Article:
Well, it’s clearly due to one of the recent algorithm updates, but looking at the sites that are now on top reveals little. While one or two may arguably have more “authority,” some are small commercial companies appearing seemingly at random, which tells me that despite Google’s punishing algorithm updates, some sites are still manipulating their rankings with SEO techniques and are slipping through the net.

After spending years creating good content and building readers, Google moves the goalposts, resulting in far fewer people finding my site.

While I know this sounds like “sour grapes,” I’d be less bitter if I truly believed that all the results that have pushed me from the top deserved to be there. I’d find it easier to accept the situation if some didn’t contain vastly out of date content that (personal bias aside) simply doesn’t deserve to be there.

The more I think about it, the more it seems that increasingly, the only way to ensure people consistently find you on Google is to pay Google. Even if you’re doing well in the organic results right now, the next algorithm change may plunge you into obscurity, especially when Google’s page layouts now mean that even being on the first page of the natural results doesn’t mean anyone will see you without lots of scrolling.

Google built its popularity on being fast, clear and fair. It would be a terrible shame if that “don’t be evil” slogan came back to bite it.

New Super Luigi U is Nintendo’s first true DLC

Nintendo has always been slightly behind the pack in terms of online offerings. While downloadable content (DLC) for existing games is something very familiar to users of Xboxes, PS3s and even iPhones, Nintendo’s forays into DLC have been cautious and, at times, rather shambolic.

Yes, there were new “coin rush” packs for New Super Mario Bros 2 on the 3DS last year, but these added very little to the game. Then came the Wii U implementation of Zen Pinball 2. This was endlessly delayed, and when it finally arrived the process for buying and downloading tables was unbelievably convoluted, resulting in justifiably critical review scores.

Now, in what Nintendo has coined “the year of Luigi,” arrives New Super Luigi U, Nintendo’s first substantial DLC offering. Essentially a “bolt on” for the New Super Mario Bros U launch title, the DLC consists of 80+ new levels, which are played as Luigi and “remixed” from the original game elements. The game, however, takes place on an identical world map.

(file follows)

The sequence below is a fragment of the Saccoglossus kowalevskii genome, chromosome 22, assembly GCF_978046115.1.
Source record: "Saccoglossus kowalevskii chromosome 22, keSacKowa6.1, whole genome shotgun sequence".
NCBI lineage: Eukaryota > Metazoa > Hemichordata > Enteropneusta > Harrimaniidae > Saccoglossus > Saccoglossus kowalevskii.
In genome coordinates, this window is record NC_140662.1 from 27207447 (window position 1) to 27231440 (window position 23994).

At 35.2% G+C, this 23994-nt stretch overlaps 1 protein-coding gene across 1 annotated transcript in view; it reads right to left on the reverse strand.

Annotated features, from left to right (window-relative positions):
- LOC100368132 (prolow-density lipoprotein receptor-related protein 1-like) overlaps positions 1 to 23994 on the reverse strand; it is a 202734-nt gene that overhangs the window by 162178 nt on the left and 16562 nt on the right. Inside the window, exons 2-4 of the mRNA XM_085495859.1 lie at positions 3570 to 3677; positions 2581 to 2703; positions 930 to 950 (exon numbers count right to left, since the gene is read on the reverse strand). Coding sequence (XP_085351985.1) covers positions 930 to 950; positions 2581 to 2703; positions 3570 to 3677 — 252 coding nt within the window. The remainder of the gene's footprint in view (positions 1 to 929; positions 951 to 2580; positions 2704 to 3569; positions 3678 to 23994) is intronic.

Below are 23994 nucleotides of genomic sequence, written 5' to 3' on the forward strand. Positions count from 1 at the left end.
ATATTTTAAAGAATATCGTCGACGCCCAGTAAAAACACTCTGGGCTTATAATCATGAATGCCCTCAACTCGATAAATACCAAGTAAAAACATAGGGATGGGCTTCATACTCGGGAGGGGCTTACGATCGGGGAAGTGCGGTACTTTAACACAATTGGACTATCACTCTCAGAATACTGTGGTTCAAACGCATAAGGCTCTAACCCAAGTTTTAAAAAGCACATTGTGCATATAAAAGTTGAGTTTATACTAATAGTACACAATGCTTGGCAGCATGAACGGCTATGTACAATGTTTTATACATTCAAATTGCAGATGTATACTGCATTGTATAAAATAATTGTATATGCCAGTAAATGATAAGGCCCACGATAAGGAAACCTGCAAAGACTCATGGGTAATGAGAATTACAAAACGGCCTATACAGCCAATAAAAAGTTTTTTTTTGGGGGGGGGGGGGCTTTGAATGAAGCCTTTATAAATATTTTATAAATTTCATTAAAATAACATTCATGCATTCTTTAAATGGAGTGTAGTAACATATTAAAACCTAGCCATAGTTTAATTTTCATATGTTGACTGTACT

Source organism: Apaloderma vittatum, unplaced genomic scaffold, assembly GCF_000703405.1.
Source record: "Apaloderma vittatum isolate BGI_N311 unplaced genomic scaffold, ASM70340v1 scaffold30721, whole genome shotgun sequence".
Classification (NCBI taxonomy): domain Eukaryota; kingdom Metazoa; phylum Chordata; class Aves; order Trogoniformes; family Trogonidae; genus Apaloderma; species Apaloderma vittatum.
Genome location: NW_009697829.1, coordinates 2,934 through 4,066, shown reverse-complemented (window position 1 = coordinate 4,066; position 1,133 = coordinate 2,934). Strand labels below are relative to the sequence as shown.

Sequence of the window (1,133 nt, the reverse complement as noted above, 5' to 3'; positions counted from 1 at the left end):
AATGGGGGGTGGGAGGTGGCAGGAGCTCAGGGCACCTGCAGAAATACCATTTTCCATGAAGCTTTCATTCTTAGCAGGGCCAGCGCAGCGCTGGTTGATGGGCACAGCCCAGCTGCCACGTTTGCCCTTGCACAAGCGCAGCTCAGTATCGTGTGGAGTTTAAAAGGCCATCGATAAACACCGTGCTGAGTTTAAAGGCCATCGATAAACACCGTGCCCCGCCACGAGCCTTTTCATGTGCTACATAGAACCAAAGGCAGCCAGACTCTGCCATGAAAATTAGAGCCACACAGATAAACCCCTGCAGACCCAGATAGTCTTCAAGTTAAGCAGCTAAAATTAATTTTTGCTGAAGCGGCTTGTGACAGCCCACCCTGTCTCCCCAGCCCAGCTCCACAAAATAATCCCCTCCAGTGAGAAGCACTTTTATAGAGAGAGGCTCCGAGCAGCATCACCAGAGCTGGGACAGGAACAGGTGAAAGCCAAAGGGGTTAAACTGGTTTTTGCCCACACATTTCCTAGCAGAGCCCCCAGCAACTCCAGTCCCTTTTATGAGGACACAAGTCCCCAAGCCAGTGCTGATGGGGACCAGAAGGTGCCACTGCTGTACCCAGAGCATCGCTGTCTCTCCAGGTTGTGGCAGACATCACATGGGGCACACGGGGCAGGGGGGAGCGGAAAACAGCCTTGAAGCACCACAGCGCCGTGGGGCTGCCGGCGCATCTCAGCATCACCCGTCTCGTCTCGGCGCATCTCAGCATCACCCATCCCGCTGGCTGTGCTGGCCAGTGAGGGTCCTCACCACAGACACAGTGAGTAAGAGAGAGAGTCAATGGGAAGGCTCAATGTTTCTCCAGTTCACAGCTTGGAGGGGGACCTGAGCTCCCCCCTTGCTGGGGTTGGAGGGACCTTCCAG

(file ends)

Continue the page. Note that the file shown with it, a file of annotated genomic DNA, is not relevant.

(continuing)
New Super Luigi U
New Super Luigi U

Initial skepticism is justifiable here. If you’re playing on the same world map, then just how new is New Super Luigi U? Well, the good news is that all the levels are brand new. Yes, they reuse the music and graphical elements from the original game, but there’s no doubt you’re playing on completely new levels – but more of that later.

The Installation

Unfortunately, Nintendo still haven’t quite got the hang of making the installation of online content feel like anything other than a chore. Up until the Wii U, one of the benefits of choosing a Nintendo gaming platform was speed. Nintendo was always a case of cartridge / disk in – switch on – start playing.

Now, with HD graphics, correspondingly large data files and system updates, the Nintendo experience is all much more PS3-esque, and that’s not a good thing.

To get going with the New Super Luigi U DLC, the process was something like this:

Switched on, visited eShop, failed to find DLC, found a notification telling me to update New Super Mario Bros U, started the game, waited for the update to download, waited for download to install, restarted the game, tapped the icon to download the DLC, got sent back to the eStore, paid for the DLC, waited for the DLC to download, restarted game again, waited for DLC to install, finally found ourselves able to play.

Why, Nintendo, could I not have just visited the eStore, purchased the DLC, and been sent away to wait for half an hour while the console dealt with all the other stuff?

The Game

After a frustrating download experience, it was pleasing to find the game exceeded expectations. New Super Luigi U is a hardcore platforming experience; something akin to a long lost cousin of the fiendishly difficult “Lost Levels” from 1986.

Every level is short, and comes with a time limit. In addition, Luigi’s slower, floaty motion makes him harder to control. Note that this isn’t a criticism of the controls at all, it’s just that Luigi controls very differently to the Mario we are all so used to. As such, it’s essential to adapt one’s playing style to a character that can float and jump higher, but also seems badly in need of some brakes!